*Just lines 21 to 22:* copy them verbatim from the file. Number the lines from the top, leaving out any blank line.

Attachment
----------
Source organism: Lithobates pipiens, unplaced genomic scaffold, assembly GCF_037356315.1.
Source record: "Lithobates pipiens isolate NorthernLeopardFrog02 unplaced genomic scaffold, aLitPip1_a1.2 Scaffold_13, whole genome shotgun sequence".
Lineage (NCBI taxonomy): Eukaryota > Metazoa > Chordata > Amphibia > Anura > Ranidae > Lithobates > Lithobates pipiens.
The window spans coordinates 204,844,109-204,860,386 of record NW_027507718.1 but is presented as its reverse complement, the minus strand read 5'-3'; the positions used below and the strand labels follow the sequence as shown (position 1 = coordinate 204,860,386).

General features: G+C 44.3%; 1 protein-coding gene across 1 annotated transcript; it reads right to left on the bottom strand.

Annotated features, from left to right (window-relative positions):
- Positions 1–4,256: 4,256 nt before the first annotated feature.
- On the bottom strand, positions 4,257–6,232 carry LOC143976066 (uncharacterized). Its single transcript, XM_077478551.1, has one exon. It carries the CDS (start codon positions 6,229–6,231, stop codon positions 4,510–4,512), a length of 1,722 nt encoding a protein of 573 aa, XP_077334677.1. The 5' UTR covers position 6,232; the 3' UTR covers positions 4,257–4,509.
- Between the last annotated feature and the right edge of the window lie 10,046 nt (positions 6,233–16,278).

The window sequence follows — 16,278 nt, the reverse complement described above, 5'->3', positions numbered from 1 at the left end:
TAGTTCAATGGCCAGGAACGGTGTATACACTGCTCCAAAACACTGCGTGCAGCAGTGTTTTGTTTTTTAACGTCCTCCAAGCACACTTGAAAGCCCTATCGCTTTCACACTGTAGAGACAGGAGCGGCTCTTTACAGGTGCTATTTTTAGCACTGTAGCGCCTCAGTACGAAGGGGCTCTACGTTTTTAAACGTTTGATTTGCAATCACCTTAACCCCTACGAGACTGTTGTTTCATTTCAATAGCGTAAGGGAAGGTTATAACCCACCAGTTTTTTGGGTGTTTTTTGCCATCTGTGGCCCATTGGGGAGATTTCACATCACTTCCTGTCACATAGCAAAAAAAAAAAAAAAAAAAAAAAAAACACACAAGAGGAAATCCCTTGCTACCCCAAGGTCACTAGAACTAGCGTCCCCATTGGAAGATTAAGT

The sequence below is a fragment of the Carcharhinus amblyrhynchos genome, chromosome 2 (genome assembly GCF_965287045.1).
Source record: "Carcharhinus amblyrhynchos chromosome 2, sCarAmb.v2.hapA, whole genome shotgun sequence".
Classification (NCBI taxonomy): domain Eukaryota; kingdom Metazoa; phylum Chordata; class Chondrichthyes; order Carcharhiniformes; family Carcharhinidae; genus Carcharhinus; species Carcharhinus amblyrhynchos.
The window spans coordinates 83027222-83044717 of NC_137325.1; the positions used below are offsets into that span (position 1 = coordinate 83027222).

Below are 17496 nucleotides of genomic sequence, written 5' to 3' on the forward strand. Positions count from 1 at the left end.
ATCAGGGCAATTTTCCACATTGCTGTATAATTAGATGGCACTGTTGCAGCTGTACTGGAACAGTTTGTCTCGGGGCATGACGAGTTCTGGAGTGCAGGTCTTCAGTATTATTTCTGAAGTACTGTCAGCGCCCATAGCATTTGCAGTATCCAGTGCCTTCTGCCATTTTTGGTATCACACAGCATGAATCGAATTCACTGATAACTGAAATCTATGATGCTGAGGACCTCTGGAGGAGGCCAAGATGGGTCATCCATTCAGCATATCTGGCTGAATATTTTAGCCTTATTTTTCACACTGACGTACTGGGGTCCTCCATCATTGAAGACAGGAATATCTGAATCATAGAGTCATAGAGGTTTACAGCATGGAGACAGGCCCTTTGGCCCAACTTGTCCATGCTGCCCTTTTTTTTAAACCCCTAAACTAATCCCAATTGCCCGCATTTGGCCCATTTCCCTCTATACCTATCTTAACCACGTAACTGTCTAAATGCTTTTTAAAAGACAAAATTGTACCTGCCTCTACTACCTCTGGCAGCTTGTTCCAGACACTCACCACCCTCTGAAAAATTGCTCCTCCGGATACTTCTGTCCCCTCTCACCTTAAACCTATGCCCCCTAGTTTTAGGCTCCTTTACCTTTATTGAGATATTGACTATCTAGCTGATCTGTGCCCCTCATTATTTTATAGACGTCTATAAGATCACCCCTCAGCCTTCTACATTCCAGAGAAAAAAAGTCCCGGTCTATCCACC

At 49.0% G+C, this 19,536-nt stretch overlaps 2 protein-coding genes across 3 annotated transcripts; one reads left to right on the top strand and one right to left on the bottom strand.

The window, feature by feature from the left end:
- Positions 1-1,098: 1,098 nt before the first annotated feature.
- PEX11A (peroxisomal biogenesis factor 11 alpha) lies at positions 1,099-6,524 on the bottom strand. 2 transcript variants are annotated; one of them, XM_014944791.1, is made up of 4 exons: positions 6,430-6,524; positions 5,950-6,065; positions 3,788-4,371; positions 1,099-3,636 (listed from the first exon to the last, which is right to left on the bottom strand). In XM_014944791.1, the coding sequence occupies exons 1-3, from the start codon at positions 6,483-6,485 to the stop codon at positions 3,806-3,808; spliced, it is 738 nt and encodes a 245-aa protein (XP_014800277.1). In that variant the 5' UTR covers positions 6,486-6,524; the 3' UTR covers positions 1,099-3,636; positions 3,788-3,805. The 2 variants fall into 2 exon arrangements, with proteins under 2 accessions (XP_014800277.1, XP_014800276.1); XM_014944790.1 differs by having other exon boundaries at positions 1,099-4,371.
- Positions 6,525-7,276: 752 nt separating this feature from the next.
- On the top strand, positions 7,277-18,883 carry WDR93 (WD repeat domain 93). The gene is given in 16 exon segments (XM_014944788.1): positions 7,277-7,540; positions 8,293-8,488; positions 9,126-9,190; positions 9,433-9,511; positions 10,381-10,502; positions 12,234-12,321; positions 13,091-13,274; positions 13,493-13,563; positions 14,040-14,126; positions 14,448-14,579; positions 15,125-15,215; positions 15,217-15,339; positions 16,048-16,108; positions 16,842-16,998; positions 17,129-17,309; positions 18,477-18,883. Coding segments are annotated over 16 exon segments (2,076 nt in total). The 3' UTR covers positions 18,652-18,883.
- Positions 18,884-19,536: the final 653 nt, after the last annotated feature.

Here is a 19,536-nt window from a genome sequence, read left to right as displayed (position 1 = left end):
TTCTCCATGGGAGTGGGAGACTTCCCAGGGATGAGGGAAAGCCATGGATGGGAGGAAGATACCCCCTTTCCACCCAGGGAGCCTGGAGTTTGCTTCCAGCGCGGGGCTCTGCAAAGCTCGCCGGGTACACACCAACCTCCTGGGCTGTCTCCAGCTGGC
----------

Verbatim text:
- PEX11A (peroxisomal biogenesis factor 11 alpha) lies at positions 1,099-6,524 on the bottom strand. 2 transcript variants are annotated; one of them, XM_014944791.1, is made up of 4 exons: positions 6,430-6,524; positions 5,950-6,065; positions 3,788-4,371; positions 1,099-3,636 (listed from the first exon to the last, which is right to left on the bottom strand). In XM_014944791.1, the coding sequence occupies exons 1-3, from the start codon at positions 6,483-6,485 to the stop codon at positions 3,806-3,808; spliced, it is 738 nt and encodes a 245-aa protein (XP_014800277.1). In that variant the 5' UTR covers positions 6,486-6,524; the 3' UTR covers positions 1,099-3,636; positions 3,788-3,805. The 2 variants fall into 2 exon arrangements, with proteins under 2 accessions (XP_014800277.1, XP_014800276.1); XM_014944790.1 differs by having other exon boundaries at positions 1,099-4,371.
- Positions 6,525-7,276: 752 nt separating this feature from the next.